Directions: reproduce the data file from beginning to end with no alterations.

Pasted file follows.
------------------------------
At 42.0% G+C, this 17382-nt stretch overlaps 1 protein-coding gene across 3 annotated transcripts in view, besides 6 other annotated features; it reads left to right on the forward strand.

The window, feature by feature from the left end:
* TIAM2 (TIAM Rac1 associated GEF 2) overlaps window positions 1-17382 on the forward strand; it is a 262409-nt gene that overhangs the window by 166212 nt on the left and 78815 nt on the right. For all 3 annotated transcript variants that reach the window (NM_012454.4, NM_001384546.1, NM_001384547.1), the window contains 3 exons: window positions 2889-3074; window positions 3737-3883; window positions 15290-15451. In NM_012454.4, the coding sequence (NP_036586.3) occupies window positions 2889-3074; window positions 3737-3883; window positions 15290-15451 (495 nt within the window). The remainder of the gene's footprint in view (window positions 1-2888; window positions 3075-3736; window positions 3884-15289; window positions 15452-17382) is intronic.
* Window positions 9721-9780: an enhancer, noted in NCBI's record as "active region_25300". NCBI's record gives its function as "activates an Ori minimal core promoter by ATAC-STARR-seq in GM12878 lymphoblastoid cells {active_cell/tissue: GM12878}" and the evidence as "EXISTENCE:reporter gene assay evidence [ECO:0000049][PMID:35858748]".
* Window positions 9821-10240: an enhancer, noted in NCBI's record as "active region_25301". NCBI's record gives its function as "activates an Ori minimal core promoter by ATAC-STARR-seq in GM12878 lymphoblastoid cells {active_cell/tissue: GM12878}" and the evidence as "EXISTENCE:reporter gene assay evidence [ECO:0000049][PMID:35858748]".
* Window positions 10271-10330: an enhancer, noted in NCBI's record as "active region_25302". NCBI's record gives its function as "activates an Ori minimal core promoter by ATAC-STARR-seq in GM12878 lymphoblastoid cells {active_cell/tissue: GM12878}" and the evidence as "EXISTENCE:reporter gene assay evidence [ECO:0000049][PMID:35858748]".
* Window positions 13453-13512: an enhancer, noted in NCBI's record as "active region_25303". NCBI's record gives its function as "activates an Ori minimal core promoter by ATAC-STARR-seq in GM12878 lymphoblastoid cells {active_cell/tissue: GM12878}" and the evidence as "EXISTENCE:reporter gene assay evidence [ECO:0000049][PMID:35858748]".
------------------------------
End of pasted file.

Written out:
At 42.0% G+C, this 17382-nt stretch overlaps 1 protein-coding gene across 3 annotated transcripts in view, besides 6 other annotated features; it reads left to right on the forward strand.

The window, feature by feature from the left end:
* TIAM2 (TIAM Rac1 associated GEF 2) overlaps window positions 1-17382 on the forward strand; it is a 262409-nt gene that overhangs the window by 166212 nt on the left and 78815 nt on the right. For all 3 annotated transcript variants that reach the window (NM_012454.4, NM_001384546.1, NM_001384547.1), the window contains 3 exons: window positions 2889-3074; window positions 3737-3883; window positions 15290-15451. In NM_012454.4, the coding sequence (NP_036586.3) occupies window positions 2889-3074; window positions 3737-3883; window positions 15290-15451 (495 nt within the window). The remainder of the gene's footprint in view (window positions 1-2888; window positions 3075-3736; window positions 3884-15289; window positions 15452-17382) is intronic.
* Window positions 9721-9780: an enhancer, noted in NCBI's record as "active region_25300". NCBI's record gives its function as "activates an Ori minimal core promoter by ATAC-STARR-seq in GM12878 lymphoblastoid cells {active_cell/tissue: GM12878}" and the evidence as "EXISTENCE:reporter gene assay evidence [ECO:0000049][PMID:35858748]".
* Window positions 9821-10240: an enhancer, noted in NCBI's record as "active region_25301". NCBI's record gives its function as "activates an Ori minimal core promoter by ATAC-STARR-seq in GM12878 lymphoblastoid cells {active_cell/tissue: GM12878}" and the evidence as "EXISTENCE:reporter gene assay evidence [ECO:0000049][PMID:35858748]".
* Window positions 10271-10330: an enhancer, noted in NCBI's record as "active region_25302". NCBI's record gives its function as "activates an Ori minimal core promoter by ATAC-STARR-seq in GM12878 lymphoblastoid cells {active_cell/tissue: GM12878}" and the evidence as "EXISTENCE:reporter gene assay evidence [ECO:0000049][PMID:35858748]".
* Window positions 13453-13512: an enhancer, noted in NCBI's record as "active region_25303". NCBI's record gives its function as "activates an Ori minimal core promoter by ATAC-STARR-seq in GM12878 lymphoblastoid cells {active_cell/tissue: GM12878}" and the evidence as "EXISTENCE:reporter gene assay evidence [ECO:0000049][PMID:35858748]".